I'm sure you've watched the tug-at-your-heartstrings movie, Pay It Forward, sometime in the past decade since it was released in 2000. A teacher challenges his class to do something meaningful to make the world a better place and a young boy takes the challenge seriously. When we set off aboard Nine of Cups in 2000, we envisioned having lots of adventures, seeing exotic places and interacting positively with the locals. We could never have dreamed it would be as wonderful as it has been and continues to be. We could never have imagined how generous and kind people, sometimes complete strangers, could be to us. It's First Day and at this time of year, I'm allowed to ponder and wax philosophical about good things.
In our travels and in life in general, we've found that the more we have given, the more we have received. What's been so apparent, time after time after time, is that wherever we are, when we're one-on-one with people, talking, helping, getting help, giving gifts, accepting gifts, learning, sharing … all the differences disappear. There's no religion, race, politics or nationalism. It's just people interacting with people. It's refreshing and energizing and wonderful.
It's presumptuous to think that we could just sail into a place and make it better by our mere presence or because we opted to part with some American dollars. There's no lasting impression there ... other than the notion that yachties have bucks to spread around (which most don't). Most yachties, we've observed, look for special ways to contribute to the local communities they visit, intent not only leaving a clean wake, but more importantly, leaving a lasting, positive impression with their local hosts.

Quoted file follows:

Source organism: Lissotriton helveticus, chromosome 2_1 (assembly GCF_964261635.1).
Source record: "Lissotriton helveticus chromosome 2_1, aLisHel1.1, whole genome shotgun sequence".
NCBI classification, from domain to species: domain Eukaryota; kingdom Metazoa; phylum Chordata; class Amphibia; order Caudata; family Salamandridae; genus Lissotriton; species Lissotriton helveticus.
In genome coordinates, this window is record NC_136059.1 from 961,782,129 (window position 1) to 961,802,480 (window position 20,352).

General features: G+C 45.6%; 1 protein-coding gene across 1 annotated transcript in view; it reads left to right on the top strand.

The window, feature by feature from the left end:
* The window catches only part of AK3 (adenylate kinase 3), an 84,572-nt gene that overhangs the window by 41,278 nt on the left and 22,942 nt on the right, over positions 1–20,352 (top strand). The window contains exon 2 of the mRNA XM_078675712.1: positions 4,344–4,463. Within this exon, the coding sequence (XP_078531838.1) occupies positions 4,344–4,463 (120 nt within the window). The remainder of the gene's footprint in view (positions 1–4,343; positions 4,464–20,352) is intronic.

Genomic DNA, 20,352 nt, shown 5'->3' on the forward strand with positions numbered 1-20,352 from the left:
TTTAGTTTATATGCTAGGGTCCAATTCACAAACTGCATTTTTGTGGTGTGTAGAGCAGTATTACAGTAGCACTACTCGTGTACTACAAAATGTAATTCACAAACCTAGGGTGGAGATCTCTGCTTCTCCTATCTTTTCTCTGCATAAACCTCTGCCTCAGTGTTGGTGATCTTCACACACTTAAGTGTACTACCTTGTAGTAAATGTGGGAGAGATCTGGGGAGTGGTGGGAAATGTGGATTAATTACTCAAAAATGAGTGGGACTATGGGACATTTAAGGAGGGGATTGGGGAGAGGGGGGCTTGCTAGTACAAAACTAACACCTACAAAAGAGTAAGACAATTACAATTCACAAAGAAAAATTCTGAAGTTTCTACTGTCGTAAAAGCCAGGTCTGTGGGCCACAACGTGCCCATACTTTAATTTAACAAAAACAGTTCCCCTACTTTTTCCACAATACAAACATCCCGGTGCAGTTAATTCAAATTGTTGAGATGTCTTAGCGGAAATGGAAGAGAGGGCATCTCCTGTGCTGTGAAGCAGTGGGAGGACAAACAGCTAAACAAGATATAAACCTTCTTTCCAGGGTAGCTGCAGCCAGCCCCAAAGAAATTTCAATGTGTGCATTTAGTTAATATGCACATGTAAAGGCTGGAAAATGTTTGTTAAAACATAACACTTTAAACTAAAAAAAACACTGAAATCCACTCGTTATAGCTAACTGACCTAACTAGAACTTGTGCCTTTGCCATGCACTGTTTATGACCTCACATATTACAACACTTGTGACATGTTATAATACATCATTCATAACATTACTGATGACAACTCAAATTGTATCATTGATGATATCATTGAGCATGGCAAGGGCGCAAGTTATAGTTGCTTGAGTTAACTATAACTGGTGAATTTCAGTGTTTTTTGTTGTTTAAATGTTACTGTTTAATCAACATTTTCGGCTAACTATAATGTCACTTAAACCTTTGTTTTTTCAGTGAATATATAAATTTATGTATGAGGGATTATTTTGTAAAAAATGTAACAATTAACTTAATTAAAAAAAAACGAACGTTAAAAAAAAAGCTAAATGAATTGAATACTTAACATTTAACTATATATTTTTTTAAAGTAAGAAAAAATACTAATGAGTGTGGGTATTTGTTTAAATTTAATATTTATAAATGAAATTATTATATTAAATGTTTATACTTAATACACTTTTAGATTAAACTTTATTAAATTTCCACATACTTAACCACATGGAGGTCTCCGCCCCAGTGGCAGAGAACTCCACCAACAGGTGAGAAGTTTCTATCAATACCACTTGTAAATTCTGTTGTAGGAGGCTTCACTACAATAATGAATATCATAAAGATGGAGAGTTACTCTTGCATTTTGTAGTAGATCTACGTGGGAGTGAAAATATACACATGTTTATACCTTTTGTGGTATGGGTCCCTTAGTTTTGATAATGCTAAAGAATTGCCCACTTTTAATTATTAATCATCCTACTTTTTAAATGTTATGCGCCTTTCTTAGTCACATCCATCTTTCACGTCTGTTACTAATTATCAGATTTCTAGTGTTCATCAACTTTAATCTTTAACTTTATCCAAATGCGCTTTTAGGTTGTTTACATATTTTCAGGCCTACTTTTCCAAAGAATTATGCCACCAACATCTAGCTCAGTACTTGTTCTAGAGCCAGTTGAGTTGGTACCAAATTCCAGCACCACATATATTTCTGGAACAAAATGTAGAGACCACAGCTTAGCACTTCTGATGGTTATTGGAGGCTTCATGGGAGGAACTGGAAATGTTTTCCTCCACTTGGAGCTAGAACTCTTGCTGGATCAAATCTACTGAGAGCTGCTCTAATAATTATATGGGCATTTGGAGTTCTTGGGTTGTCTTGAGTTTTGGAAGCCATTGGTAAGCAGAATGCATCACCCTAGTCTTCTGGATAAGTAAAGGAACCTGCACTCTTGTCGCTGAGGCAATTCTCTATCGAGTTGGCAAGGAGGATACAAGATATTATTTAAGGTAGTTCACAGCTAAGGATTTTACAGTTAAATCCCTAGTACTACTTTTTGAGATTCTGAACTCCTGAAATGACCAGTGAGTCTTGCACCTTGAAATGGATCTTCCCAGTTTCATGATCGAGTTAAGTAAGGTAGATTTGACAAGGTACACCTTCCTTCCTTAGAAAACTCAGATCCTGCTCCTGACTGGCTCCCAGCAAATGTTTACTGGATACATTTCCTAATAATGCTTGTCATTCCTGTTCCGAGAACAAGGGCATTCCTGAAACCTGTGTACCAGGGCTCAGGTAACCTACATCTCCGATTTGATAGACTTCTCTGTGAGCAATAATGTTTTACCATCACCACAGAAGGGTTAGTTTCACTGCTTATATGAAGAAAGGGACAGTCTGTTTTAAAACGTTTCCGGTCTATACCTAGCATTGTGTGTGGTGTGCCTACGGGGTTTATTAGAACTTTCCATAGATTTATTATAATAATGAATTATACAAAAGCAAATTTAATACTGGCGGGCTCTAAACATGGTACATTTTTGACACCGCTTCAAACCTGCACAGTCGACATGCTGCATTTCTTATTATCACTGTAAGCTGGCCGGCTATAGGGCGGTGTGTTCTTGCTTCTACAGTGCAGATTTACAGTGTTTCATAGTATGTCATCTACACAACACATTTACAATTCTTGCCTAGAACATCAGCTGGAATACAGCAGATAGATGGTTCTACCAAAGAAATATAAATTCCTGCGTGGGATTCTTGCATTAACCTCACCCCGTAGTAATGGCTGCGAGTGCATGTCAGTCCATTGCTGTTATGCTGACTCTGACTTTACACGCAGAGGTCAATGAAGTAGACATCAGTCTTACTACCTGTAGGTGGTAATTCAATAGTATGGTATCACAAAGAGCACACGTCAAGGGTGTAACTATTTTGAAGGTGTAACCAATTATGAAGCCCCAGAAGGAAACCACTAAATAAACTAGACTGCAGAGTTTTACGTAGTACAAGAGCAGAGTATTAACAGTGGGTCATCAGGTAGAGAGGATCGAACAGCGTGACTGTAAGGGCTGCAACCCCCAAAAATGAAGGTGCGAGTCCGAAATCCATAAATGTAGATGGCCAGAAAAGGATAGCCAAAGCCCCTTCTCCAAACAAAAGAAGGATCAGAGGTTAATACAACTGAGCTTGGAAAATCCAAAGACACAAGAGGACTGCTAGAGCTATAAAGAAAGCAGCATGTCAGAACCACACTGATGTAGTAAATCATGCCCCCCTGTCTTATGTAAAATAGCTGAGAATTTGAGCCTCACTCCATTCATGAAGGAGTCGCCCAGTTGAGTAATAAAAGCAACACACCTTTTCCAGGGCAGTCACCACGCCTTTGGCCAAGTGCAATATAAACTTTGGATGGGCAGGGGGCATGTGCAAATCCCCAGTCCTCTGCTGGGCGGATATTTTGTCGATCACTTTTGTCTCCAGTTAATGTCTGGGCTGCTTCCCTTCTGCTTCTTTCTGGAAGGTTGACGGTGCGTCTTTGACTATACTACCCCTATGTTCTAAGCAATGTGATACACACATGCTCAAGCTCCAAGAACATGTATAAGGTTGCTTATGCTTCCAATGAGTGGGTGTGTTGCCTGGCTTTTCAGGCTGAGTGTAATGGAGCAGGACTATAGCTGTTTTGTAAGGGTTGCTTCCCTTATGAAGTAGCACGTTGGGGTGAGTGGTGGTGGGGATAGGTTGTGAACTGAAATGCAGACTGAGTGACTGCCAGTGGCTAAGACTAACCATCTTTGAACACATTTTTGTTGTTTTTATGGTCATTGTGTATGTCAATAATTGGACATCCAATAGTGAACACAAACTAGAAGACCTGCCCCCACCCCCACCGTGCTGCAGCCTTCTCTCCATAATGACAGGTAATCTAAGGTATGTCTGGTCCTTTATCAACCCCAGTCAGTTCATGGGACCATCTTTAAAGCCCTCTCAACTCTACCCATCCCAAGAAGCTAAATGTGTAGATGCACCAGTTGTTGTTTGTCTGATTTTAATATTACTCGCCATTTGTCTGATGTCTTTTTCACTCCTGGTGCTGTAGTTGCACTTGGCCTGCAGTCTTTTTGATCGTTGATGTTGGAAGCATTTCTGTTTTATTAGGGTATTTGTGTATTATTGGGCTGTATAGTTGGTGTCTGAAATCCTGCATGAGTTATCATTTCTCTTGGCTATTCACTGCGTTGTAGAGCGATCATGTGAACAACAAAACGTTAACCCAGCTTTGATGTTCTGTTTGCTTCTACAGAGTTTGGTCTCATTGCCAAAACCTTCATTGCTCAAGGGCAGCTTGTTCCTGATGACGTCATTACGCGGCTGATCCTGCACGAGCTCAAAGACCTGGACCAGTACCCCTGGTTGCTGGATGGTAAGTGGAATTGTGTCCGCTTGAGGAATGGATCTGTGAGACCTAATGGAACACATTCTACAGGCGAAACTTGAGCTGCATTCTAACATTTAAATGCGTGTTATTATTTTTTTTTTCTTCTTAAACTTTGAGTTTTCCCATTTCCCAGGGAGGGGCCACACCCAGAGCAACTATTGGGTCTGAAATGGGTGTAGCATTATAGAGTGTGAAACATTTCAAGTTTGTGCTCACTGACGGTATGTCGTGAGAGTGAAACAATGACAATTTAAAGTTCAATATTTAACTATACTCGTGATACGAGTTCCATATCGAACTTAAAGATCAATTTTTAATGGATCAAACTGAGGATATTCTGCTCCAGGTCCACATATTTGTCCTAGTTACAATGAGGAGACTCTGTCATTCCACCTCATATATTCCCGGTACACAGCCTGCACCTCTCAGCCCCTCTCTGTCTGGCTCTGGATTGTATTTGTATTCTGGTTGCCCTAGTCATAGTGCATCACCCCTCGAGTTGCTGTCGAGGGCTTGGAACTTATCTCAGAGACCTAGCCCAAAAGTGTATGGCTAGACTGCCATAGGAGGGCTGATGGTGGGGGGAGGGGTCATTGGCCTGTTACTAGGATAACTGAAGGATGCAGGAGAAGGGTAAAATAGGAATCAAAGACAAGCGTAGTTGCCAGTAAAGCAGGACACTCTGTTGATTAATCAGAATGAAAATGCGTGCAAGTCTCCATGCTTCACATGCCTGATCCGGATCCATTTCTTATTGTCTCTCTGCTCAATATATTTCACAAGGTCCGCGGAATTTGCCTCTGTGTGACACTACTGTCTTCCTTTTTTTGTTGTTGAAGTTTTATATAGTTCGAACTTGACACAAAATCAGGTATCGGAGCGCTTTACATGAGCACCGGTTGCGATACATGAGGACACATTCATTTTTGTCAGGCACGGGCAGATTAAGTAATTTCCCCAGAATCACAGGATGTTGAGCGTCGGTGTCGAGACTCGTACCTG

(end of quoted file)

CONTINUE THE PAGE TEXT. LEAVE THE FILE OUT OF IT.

We've tutored kids in the public schools of Trinidad. I taught English to marina staff in Ecuador. We've written port guides for the benefit of arriving yachties, as well as the local folks who provide services and supplies. David has repaired innumerable generators, solar panels and electronic gear in a myriad of places. He's given repair classes in thatched huts and left behind testing gear. What we've received in return was unreserved hospitality, invaluable friendships and, sometimes, lots of lettuce and bananas. We don't do it for the lettuce, believe me. Most people willingly help others if given the opportunity. And more to the point, helping others is just the right thing to do. The hard part, when you're bustling around trying to get through life, is remembering to go out of your way to pay it forward or pay it back.
Whether you're on a sailboat sailing around the world, at home taking care of kids, driving a tractor trailer or have a 9-5 desk job, there's always something you can be doing to make your little corner of the world, your community, a better place … one kind act at a time. It's the first day of the year. What better time to start. Make 2014 your Pay It Forward year. It's contagious.
Okay...so now I gingerly step down off my soapbox and note that on the 8th Day of Christmas, my true gave to me …
Eight bulky boat parts
Seven quests for hardware
Six shiny shackles
Five I miss you's
Four galley updates
Three e-mailed errands
Two bigger duffels
And a Christmas morning greeting on Skype